Close proximity—means within the highway right-of-way on Federal-aid highways.
Conspicuity means the characteristics of an object that influence the probability that it will come to the attention of an observer, especially in a complex environment with other competing objects.
High-visibility safety apparel means personal protective safety clothing that is intended to provide conspicuity during both daytime and nighttime usage, and that meets the Performance Start Printed Page 20930Class 2 or 3 requirements of the ANSI/ISEA 107-2004 publication entitled “American National Standard for High-Visibility Safety Apparel and Headwear,” which is published by the International Safety Equipment Association, 1901 N. Moore Street, Arlington, VA 22209 (http://www.safetyequipment.org).
Workers means people on foot whose duties place them within the right-of-way of a Federal-aid highway, including highway construction and maintenance forces, survey crews, utility crews, responders to incidents within the highway right-of-way, law enforcement personnel and any other personnel whose duties put them on the Federal-aid highway right-of-way.
All workers within the right-of-way of a Federal-aid highway who are exposed either to traffic (vehicles using the highway for purposes of travel) or to construction equipment within the work area shall wear high-visibility safety apparel.
1. DHHS (NIOSH) Publication No. 2001-128; Building Safer Highway Work Zones: Measures to Prevent Worker Injuries from Vehicles and Equipment. It is available at the following URL: http://www.cdc.gov/niosh/2001128.html.Back to Citation
2. Id.Back to Citation
3. Manual on Uniform Traffic Control Devices (MUTCD) is recognized as the national standard for all traffic control devices installed on any street, highway, or bicycle trail open to public travel. It is available at http://www.mutcd.fhwa.dot.gov.Back to Citation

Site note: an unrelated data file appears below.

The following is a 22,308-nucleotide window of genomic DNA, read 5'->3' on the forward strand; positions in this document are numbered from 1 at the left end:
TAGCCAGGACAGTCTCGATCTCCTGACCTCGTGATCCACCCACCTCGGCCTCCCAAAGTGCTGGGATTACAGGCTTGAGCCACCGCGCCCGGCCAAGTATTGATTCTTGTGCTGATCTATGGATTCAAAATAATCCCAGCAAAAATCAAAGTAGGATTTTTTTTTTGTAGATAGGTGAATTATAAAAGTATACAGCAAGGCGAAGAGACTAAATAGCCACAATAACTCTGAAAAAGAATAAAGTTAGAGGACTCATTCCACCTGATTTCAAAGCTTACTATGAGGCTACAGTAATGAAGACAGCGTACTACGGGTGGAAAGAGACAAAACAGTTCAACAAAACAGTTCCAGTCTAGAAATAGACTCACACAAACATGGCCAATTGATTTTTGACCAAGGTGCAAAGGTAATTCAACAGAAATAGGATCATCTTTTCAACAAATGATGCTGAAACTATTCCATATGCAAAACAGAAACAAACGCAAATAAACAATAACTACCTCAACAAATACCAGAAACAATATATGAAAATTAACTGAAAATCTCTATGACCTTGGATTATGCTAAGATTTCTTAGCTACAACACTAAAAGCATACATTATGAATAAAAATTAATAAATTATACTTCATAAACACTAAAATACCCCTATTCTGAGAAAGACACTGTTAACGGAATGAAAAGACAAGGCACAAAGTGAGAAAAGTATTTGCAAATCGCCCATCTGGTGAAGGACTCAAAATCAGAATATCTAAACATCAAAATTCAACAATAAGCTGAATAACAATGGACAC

4. ANSI 107-1999 is the nationally recognized standard for high-visibility garments developed in conjunction with the International Safety Equipment Association. Copies may be obtained at: http://www.safetyequipment.org/hivisstd.htm.Back to Citation
5. Maryland's policy on the use of High visibility garments can be viewed at: http://www.sha.state.md.us/businesswithsha/bizStdsSpecs/desManualStdPub/publicationsonline/ohd/spi2001/hddifb/020-hvsap.doc.Back to Citation
6. Illinois specifications can be viewed at: http://dot.state.il.us/desenv/pdf/80130.pdf.Back to Citation
7. ANSI 107-2004 is now the nationally recognized standard for high-visibility garments developed in conjunction with the International Safety Equipment Association. copies may be obtained at: http://www.safetyequipment.org.Back to Citation
8. U.S. Department of Labor Bureau of Labor Statistics maintains records on the numbers of workers involved in the highway construction industry. The statistics may be viewed at http://www/bls.gov.Back to Citation
9. The FHWA researched the price of high-visibility garments with manufacturers. This figure represents an average cost that an agency or contractor can expect to pay for a ANSI Class 2 garment.Back to Citation
[FR Doc. E6-6025 Filed 4-21-06; 8:45 am]